72% of over 70s, 56% of rural mayors (56%)
In detail, the oldest mayors are the quickest to throw in the towel (72% of those over 70), as are the rural mayors (56%) and those whose operating budget is at least 10% spent on energy (62%).
90% of the elected representatives surveyed say they are concerned about the increase in energy prices for their municipality’s budget, underlines this survey conducted among 609 mayors for the company Hellio, which specializes in energy management, and the magazine Public Actors.
“In this context, where a record number of mayors are considering throwing in the towel, this study is the first to show that this price explosion is pushing some not to pay their bill or even to merge with a neighboring municipality.”emphasizes Ifop in a press release.
Didn’t want to pay the energy bill
Thus, 16% of the mayors surveyed plan to merge with a neighboring municipality to cope with the price increases, “signs of fear for the sustainability of the hexagonal municipal structure”, and 12% are thinking of not paying their supplier the additional costs generated by energy inflation . More than half of the mayors (55%) also plan to pool their energy supplies with other local authorities to reduce costs.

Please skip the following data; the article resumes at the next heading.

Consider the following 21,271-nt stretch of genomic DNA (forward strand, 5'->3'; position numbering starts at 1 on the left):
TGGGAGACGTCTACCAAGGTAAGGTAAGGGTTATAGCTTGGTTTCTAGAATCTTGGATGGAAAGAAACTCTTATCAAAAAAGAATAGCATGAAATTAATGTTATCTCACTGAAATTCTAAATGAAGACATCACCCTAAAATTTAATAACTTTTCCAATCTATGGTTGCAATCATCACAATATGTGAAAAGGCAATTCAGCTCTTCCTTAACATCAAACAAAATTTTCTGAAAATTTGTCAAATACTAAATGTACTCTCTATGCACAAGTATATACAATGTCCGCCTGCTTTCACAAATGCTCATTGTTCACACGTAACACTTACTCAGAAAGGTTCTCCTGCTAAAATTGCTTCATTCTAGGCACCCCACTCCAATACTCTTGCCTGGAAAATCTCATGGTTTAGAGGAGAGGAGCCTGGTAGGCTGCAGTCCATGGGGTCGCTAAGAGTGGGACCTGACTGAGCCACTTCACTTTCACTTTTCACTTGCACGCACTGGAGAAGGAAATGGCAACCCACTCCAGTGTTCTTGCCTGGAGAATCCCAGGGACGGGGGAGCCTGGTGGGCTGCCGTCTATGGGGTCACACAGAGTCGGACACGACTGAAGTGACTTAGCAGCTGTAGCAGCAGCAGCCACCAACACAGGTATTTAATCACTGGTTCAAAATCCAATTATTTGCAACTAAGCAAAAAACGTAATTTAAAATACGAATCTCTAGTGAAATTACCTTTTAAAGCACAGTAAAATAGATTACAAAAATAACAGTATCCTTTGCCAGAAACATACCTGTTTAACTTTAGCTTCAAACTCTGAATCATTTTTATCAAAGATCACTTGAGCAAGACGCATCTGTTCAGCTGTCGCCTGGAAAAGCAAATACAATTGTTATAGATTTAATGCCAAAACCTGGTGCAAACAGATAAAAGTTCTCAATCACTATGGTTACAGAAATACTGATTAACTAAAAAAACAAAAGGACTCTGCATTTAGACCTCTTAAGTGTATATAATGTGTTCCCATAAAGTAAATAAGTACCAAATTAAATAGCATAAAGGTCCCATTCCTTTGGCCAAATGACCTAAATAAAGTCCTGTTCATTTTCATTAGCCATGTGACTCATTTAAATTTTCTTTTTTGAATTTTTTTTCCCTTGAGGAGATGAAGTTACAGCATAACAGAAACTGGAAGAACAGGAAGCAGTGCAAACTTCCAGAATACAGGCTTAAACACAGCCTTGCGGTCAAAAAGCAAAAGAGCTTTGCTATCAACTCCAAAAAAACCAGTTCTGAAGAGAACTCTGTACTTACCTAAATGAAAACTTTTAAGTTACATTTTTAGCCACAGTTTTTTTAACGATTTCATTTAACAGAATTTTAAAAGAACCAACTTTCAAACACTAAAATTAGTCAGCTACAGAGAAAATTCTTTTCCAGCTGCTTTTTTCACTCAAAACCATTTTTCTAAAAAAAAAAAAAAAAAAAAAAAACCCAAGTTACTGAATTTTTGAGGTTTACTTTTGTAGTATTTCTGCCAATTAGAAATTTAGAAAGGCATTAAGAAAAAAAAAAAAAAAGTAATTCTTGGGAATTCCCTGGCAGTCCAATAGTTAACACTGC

Finally, 63% of the mayors out of the 609 respondents answered that they are dissatisfied with the government’s efforts to help the municipalities cope with rising energy prices.
As for the answers to these questions, 85% of the mayors intend to heat their premises and equipment less, 82% to cut down on lighting at night, 24% to raise local taxes and 74% to start energy renovation. Only 9% want to close public services.